These changes mean that we have an increased risk for diabetes. We lose flexibility and the ability to absorb shock. There is a greater tendency for tendon injury and decreased muscle endurance and output. We start to look like a hunchback and have decreased reach. We lose muscle speed. We can’t do as much cardio exercise. We have increased blood pressure, an increased risk for falling, more muscle wasting and loss of strength.
This all starts when we reach 30 years of age. We start to lose strength at a rate of 10% per decade of life and this accelerates to 15-30% per decade after the age of 60. The earlier in life that we train and build up strength, the less functional loss we will experience as we get older. For example, if at age 20 you train so you can lift 100 pounds with one arm, you might lose 10% per decade from age 30-50 and then an additional 30% during the 60’s, making a total of 60% loss. By the time you reach 70, you would only be able to lift 30 pounds. Losing leg strength may be more significant since it may impact the ability to walk at age 70.
This may explain why some people develop rotator cuff injuries even when they have continued to do the same exercise routine with no increase in weight, repetition or speed. The body has changed so the exercise becomes different and the risks may go up.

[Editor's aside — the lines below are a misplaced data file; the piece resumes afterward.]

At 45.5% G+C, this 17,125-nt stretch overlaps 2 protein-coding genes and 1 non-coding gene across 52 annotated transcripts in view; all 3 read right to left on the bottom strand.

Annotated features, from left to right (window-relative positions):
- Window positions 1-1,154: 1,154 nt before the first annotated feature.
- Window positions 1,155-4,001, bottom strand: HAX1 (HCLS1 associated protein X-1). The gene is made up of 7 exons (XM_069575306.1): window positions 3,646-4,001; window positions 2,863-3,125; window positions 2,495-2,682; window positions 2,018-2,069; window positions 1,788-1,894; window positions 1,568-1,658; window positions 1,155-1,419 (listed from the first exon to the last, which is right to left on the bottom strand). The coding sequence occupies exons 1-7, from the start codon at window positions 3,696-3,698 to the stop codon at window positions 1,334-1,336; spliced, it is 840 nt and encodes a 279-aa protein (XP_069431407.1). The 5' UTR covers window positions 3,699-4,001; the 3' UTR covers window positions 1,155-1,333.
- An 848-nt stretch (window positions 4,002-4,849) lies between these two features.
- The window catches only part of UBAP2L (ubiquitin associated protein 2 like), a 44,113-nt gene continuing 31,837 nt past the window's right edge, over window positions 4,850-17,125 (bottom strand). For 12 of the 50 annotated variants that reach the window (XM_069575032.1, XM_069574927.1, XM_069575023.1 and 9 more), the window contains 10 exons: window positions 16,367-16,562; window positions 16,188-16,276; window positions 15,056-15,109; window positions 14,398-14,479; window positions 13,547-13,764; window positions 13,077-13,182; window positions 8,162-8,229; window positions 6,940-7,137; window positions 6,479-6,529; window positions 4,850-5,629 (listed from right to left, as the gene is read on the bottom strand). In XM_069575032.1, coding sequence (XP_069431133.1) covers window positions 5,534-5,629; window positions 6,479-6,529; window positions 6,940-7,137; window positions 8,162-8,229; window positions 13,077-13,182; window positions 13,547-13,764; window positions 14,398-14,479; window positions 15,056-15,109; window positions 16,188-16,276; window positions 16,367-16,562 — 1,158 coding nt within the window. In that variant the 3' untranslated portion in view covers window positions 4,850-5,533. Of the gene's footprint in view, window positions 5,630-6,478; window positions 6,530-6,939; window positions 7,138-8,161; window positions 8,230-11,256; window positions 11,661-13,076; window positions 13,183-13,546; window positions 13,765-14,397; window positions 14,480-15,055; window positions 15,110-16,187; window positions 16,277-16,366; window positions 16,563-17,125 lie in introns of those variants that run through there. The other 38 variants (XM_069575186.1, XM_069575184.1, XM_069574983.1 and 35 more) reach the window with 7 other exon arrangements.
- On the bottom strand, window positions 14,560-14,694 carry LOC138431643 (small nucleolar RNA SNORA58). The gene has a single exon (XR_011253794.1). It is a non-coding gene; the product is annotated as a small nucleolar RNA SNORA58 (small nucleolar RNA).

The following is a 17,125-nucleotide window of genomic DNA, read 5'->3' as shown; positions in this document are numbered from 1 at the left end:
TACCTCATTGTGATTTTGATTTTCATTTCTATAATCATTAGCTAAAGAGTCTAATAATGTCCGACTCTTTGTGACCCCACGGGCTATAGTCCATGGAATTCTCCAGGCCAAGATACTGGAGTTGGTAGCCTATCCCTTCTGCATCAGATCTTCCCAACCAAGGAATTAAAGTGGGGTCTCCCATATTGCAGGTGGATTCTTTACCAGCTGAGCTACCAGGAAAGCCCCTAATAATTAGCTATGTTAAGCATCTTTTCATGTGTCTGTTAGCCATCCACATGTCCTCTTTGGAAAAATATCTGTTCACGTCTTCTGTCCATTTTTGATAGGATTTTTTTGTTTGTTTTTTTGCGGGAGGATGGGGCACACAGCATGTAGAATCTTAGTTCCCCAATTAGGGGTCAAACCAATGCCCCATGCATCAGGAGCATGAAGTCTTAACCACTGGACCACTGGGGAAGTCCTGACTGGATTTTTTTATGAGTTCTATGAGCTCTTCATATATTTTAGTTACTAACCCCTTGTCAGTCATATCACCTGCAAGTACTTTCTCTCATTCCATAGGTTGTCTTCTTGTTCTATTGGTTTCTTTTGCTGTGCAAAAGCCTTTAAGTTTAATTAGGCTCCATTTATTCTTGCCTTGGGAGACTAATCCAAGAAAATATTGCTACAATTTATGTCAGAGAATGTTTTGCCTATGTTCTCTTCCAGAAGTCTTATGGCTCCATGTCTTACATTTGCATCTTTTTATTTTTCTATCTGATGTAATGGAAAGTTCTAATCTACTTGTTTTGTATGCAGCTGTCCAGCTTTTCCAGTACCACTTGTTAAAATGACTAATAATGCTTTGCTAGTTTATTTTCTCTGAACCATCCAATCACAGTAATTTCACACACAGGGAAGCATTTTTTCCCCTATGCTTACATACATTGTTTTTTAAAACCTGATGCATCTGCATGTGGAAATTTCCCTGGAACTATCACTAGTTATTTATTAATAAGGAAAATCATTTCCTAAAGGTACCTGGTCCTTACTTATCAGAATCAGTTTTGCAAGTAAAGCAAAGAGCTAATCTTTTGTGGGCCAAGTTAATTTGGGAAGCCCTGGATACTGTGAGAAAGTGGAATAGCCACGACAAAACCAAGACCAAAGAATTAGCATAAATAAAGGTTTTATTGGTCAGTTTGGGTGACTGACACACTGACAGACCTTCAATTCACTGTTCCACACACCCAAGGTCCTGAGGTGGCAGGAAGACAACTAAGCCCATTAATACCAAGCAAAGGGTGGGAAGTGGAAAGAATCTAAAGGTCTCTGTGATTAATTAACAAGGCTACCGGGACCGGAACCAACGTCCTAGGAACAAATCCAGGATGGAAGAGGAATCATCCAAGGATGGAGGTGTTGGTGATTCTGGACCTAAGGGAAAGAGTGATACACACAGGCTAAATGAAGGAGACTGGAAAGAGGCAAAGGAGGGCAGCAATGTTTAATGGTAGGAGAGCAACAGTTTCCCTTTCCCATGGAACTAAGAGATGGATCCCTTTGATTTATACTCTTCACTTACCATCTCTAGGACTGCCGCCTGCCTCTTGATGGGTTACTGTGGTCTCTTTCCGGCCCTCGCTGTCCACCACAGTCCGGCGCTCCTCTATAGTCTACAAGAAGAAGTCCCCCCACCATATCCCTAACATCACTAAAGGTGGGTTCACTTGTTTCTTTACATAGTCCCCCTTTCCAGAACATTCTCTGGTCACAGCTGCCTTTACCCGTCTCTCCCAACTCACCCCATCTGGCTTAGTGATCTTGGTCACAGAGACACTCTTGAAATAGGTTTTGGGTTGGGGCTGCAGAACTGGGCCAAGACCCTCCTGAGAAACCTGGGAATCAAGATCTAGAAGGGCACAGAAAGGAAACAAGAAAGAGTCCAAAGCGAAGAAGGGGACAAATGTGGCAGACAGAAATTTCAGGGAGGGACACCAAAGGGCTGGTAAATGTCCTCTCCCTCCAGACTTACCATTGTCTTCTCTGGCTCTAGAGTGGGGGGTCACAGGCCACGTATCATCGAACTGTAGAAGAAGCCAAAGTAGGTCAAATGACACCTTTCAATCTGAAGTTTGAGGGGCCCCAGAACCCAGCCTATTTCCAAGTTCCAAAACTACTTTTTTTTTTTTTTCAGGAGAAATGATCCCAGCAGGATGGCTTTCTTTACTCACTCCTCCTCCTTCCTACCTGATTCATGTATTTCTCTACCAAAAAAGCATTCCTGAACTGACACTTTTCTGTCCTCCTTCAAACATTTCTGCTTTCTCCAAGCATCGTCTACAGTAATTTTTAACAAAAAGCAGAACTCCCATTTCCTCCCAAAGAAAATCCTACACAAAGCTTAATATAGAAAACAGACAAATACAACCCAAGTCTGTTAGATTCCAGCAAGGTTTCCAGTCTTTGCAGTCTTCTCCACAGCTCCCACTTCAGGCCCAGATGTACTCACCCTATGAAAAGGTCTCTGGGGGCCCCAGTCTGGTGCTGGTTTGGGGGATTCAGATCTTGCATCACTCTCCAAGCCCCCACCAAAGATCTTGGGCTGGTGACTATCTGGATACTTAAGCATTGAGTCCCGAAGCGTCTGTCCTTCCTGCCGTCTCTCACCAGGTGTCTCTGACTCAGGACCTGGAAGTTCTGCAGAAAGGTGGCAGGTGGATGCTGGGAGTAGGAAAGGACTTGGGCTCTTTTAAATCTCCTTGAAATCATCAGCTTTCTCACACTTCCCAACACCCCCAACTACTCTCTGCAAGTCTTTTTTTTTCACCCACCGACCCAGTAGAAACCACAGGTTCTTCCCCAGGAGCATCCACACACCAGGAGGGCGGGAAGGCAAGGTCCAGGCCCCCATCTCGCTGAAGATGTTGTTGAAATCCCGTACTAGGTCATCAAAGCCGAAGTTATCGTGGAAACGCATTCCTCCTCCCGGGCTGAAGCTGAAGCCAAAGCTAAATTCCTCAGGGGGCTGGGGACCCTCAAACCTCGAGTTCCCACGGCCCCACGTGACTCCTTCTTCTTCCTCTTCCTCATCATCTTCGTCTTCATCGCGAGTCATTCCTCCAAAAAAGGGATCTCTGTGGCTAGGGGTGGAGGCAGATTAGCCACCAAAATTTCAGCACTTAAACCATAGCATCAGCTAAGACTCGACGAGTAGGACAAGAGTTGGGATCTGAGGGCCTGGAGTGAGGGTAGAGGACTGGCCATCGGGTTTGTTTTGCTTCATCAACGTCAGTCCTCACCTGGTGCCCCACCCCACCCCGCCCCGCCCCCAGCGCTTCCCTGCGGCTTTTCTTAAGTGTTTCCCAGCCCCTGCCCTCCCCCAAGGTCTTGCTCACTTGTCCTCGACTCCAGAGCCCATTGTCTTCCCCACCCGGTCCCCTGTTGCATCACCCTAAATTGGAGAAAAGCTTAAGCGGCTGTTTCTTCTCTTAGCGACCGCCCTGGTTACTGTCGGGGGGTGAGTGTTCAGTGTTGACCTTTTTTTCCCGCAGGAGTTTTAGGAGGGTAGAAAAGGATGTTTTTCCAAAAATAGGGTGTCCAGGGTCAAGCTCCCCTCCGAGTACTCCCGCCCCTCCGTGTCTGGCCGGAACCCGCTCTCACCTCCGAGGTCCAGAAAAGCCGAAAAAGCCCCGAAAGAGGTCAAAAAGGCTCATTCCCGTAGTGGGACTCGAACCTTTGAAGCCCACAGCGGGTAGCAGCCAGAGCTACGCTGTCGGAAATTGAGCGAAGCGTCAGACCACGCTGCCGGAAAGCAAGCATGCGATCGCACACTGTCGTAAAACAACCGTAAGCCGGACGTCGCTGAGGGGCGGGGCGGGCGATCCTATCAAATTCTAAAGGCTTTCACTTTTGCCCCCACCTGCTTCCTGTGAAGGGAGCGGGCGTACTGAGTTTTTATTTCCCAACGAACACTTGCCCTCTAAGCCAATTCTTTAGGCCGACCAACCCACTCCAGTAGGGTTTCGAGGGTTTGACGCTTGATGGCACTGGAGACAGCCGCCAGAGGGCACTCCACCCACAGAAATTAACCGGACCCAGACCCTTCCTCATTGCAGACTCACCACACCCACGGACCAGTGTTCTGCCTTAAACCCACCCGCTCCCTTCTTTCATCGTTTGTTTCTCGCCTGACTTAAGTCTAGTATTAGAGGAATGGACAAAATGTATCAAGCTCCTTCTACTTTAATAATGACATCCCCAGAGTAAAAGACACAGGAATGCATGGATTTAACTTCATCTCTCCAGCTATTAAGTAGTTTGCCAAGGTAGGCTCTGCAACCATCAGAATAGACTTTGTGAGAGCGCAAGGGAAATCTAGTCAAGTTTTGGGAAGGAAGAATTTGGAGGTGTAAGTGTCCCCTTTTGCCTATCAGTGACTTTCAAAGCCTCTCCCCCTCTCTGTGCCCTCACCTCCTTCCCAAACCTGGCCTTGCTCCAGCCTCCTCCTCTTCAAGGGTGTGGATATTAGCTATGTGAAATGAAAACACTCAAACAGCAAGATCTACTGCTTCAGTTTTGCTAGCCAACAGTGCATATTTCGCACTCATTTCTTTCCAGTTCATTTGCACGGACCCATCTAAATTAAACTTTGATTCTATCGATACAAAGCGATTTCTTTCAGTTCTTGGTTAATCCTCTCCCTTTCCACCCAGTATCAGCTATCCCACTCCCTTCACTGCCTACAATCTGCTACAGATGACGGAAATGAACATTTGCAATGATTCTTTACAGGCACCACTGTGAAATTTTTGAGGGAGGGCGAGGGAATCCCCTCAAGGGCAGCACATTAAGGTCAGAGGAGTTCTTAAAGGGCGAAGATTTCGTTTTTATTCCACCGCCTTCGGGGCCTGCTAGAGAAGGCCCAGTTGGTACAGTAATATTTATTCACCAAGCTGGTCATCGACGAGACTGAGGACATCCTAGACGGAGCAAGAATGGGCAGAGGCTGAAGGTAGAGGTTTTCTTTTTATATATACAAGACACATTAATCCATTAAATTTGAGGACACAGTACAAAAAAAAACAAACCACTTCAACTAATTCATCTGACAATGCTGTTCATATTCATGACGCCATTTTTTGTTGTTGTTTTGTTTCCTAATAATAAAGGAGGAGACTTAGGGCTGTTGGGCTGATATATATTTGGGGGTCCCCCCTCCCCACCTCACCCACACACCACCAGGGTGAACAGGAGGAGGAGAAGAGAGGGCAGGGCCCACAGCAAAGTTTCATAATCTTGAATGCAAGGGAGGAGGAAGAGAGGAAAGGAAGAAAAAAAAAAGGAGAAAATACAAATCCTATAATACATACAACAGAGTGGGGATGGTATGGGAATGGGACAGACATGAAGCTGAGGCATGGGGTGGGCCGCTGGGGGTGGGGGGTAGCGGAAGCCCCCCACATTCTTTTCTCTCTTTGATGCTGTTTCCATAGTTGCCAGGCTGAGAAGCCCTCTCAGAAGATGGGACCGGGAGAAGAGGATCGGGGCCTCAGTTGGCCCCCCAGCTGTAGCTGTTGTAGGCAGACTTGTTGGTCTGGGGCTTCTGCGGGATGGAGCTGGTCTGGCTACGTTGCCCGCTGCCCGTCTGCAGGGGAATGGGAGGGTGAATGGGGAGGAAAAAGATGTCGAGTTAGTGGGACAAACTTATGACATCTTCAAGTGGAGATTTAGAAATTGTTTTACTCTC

Change your exercise regime from time to time and pay attention to the signals your body gives you. Watch for signs of increased effort, more fatigue, strain, soreness, shaking and other indicators that you are reaching your limit. Don’t assume that you should be able to do it as you always have. Longer warm-ups may be necessary. Fewer repetitions could be safer. Lowering the weight might be indicated.
Being aware of the normal changes that occur in our bodies as we get older may help you to prevent injuries and to insure that you continue to stay active and functioning well into the later years. Start now to build up your reserves and don’t ignore the cues your body gives you.